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Peripheral mechanisms of oral cancer pain in a mouse model

Institution: University of California, San Francisco
Investigator(s): Brian Schmidt, DDS, MD, PhD
Award Cycle: 2003 (Cycle 12) Grant #: 12KT-0166 Award: $265,332
Subject Area: Cancer
Award Type: New Investigator Awards
Abstracts

Initial Award Abstract
In the United States approximately 30,000 new cases of oral cancer are diagnosed each year. All forms of tobacco smoking, including cigarette, pipe and cigar use, are strongly linked to oral cancer. Tobacco increases the risk of oral cancer in a dose-dependent manner. Patients with oral cancer experience severe debilitating pain from the early stages until death. Patients experience significant functional problems related to oral cancer pain including difficulty swallowing, talking and eating. Disruption of oral function leads to a depressed mood and a very poor quality of life. We currently do not understand the underlying biology of oral cancer pain, why it is so severe, and why medications are not able to alleviate these symptoms. Presently, narcotics are the only analgesics available for oral cancer pain. While narcotics, such as morphine, offer some relief, tolerance rapidly develops. Given that oral cancer is often incurable, it is important for research to be focused on the causes of oral cancer pain.

Our research will be one of the first to investigate the underlying mechanisms contributing to oral cancer pain. We plan to use a mouse model to evaluate the impact of pain on oral functioning (drinking and eating). To pursue this aim we will be using innovative behavioral assays to evaluate pain behavior resulting from oral cancer. In addition, we will evaluate the specific biological characteristics of the tumor that contribute to pain and difficulty with oral functioning. A new technique, called TagMan PCR, will be employed to analyze the role of chemical mediators, such as cytokines, in the tumor microenvironment. Thus, we will combine biochemical /genetic analysis with behavioral factors that associated with pain during the progression of the disease.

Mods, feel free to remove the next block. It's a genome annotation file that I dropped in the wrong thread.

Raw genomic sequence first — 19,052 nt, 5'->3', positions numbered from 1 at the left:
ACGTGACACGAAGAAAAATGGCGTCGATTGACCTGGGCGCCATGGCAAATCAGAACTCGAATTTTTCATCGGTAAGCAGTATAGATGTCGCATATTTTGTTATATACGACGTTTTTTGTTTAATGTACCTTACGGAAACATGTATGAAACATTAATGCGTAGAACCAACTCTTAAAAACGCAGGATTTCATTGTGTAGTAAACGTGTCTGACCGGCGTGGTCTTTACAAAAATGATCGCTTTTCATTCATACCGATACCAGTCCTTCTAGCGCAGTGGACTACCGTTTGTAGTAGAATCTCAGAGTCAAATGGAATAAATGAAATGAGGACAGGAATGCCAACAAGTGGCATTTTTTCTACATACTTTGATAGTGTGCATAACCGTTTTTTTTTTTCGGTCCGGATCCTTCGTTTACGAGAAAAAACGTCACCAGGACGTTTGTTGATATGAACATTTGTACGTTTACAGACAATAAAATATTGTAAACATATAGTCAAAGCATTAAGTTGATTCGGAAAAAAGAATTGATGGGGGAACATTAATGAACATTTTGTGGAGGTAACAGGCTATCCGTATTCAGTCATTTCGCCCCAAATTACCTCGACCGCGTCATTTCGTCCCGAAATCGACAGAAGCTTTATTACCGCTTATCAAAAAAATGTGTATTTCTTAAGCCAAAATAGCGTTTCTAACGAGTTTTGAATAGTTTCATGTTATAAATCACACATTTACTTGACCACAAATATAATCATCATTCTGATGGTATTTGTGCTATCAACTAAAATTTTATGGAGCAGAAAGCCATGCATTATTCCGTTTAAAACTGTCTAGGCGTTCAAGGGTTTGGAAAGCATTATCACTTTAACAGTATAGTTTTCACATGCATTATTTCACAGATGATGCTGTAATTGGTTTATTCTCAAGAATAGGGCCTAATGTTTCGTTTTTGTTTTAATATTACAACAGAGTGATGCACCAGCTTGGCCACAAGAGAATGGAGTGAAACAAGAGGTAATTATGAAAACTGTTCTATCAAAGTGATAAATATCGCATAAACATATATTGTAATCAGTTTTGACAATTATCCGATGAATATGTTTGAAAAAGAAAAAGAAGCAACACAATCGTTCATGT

We anticipate identifying the peripheral factors that make oral cancer pain so severe and debilitating. This will offer insights into possible means of managing these symptoms of oral cancer. The new animal model generated in this study could be used to develop and evaluate analgesic therapies. Ultimately, this will lead to improved overall quality of life for patients with oral cancer.
Publications

The development of an oral cancer pain mouse model.
Periodical: Journal of Dental Research Index Medicus:
Authors: Liu SY, Connelly ST, Schmidt BL ABS
Yr: 2004 Vol: 83 Nbr: A Abs: Pg:

Peripheral endothelin A receptor antagonism attenuates carcinoma-induced pain
Periodical: European Journal of Pain Index Medicus:
Authors: Schmidt BL ART
Yr: 2007 Vol: 11 Nbr: Abs: Pg: 406-414

Elevated salivary endothelin levels in oral cancer patients - a pilot study. Oral oncology
Periodical: Oral Oncology European Journal Cancer B Index Medicus:
Authors: Schmidt BL ART
Yr: 2007 Vol: 43 Nbr: Abs: Pg: 37-41

Effect of peripheral endothelin - 1 concentration on carcinomainduced pain in mice.
Periodical: European Journal of Pain Index Medicus:
Authors: Schmidt BL ART
Yr: 2007 Vol: Nbr: Abs: Pg:

Validation of the University of California San Francisco Oral Cancer Pain Questionnaire
Periodical: European Journal of Pain Index Medicus:
Authors: Schmidt BL ART
Yr: 2007 Vol: Nbr: Abs: Pg:

Tobacco free workplace policies and low socioeconomic status female bartenders in San Francisco
Periodical: Journal of Epidemiol Community Health Index Medicus:
Authors: Moore RS, Lee JP, Antin TM, Martin SE. ART
Yr: 2006 Vol: 60 Nbr: Abs: Pg: 51-56